WASHINGTON — The White House on Thursday requested $500 million to help train and equip vetted rebel groups in Syria as part of a $1.5 billion Regional Stabilization Initiative to deal with the growing instability from the four-year crisis.
The request is part of a $65.8 billion request for the special war fund known as Overseas Contingency Operations (OCO) that fills in what had until now been a blank placeholder in President Obama's budget request for fiscal year 2015. The Regional Stabilization Initiative, which must still be approved by the House and Senate, is part of a $5 billion counterterrorism partnership fund that the president announced during his commencement address at West Point last month.
"The administration is requesting $1.5 billion to advance US interests in partnership with Syria’s neighbors — Jordan, Lebanon, Turkey, and Iraq — to promote internal stability and to provide support to communities hosting refugees," the White House said in a fact sheet about the OCO program.
Two-thirds of that would be allocated to the departments of State and Defense for "programs to allow the United States to make investments in Syria’s neighbors to enable them to strengthen internal and border security capabilities and enhance their capacity to manage the pressures created by ongoing conflicts and the stresses on communities hosting refugees." These would include "training and equipment required to improve border security and the capacity of police and counterterrorism units to ensure internal stability" as well as the "growing costs in communities hosting refugees to strengthen the delivery of essential services such as education, health, food, sanitation and water."
"We also intend to ramp up US support to the moderate Syrian opposition," the White House said. "We are therefore requesting $500 million for a proposed authority to train and equip vetted elements of the Syrian armed opposition to help defend the Syrian people, stabilize areas under opposition control, facilitate the provision of essential services, counter terrorist threats, and promote conditions for a negotiated settlement."
Hawkish lawmakers vowed to press their colleagues to vote for the Syrian aid request, even as they decried it as too little, too late.
"That seems to be a reasonable thing to be doing," Sen. Lindsey Graham, R-S.C., told Al-Monitor in a hallway interview. "If there is a [proposal for] reinforcing Jordan and trying to turn things around in Syria, that's a step in the right direction."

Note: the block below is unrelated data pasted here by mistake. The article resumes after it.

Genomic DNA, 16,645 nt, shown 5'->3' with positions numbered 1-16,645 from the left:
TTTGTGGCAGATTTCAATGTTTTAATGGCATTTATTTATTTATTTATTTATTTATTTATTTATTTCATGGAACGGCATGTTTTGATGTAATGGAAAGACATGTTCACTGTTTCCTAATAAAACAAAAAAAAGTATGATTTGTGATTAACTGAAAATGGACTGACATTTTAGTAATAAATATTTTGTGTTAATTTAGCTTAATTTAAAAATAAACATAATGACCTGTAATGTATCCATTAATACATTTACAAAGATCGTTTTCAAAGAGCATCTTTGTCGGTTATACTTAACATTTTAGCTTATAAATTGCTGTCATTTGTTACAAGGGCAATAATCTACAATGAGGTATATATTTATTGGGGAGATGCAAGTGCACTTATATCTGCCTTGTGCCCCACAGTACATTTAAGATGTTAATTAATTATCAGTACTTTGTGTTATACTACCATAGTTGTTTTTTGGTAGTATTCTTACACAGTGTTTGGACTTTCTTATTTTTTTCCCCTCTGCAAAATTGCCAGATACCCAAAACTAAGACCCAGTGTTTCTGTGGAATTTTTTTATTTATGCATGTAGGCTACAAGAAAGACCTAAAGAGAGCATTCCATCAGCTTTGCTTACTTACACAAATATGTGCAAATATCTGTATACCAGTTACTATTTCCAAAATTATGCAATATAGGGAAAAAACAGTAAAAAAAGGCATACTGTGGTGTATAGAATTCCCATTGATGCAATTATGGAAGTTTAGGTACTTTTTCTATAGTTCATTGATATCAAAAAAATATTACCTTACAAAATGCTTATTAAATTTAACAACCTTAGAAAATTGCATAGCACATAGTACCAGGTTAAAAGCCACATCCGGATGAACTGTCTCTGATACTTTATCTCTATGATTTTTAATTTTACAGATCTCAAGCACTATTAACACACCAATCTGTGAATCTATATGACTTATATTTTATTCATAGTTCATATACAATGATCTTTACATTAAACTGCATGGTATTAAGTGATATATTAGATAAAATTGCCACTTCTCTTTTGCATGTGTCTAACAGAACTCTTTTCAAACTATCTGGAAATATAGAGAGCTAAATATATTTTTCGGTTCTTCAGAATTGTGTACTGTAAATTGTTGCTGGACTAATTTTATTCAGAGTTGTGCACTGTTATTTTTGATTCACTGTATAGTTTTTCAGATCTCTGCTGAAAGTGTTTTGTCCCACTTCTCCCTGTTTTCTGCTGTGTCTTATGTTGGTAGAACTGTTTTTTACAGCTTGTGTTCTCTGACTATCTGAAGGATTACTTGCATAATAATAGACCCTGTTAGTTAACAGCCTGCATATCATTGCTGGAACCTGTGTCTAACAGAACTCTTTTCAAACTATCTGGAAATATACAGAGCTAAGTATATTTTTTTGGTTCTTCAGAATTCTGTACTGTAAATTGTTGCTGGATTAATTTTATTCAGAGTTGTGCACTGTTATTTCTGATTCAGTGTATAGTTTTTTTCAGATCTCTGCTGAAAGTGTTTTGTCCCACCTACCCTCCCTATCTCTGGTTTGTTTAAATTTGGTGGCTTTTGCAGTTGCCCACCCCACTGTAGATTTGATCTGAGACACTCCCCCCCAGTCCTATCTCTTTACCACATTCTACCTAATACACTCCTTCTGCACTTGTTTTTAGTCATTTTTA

Sen. John McCain, R-Ariz., said the money, while welcome, would do little good without a strategy from the administration.
"I would support almost anything to reverse this tide of what's happening," he told reporters. "I'm confident [Congress] would approve the president's request, if they are given a strategy."
Thursday's request was not unexpected. It comes after the Senate Armed Services Committee last month approved, 25-1, an annual defense authorization bill that gives the Defense Department the authority to provide equipment, training, supplies and defense services to assist vetted members of the Syrian opposition.
"I support the president’s overseas contingency operation funding request, including the Counter-Terrorism Partnerships Fund and Regional Stabilization Initiative," committee Chairman Carl Levin, D-Mich., said in a statement. "In light of recent events in Iraq and Syria, this is appropriate spending. The request includes $500 million to train and equip vetted elements of the Syrian opposition, which closely matches language approved by a strong bipartisan majority on the Armed Services Committee during our consideration of the defense authorization bill.”
The policy change would turn the arming and equipping of Syrian rebel groups from a covert CIA operation to a more transparent effort by the Defense Department, allowing for both a larger effort and better coordination with regional allies.
The effort still needs the House and Senate to sign off, however.
The Senate has yet to take up its defense appropriations bill. And while the House passed its spending bill last week with a $79.4 billion placeholder, an aide made clear House lawmakers would vote on the details — including aid to Syrian rebels — as part of reconciliation talks when the spending bill is merged with whatever version comes out of the Senate.
Adding to the obstacles, as Al-Monitor reported back in April: Budget writers on both sides of the aisle have made clear their reluctance to extend OCO funding, which is supposed to pay for the wars in Iraq and Afghanistan and isn't subject to budget caps aimed at reducing the deficit.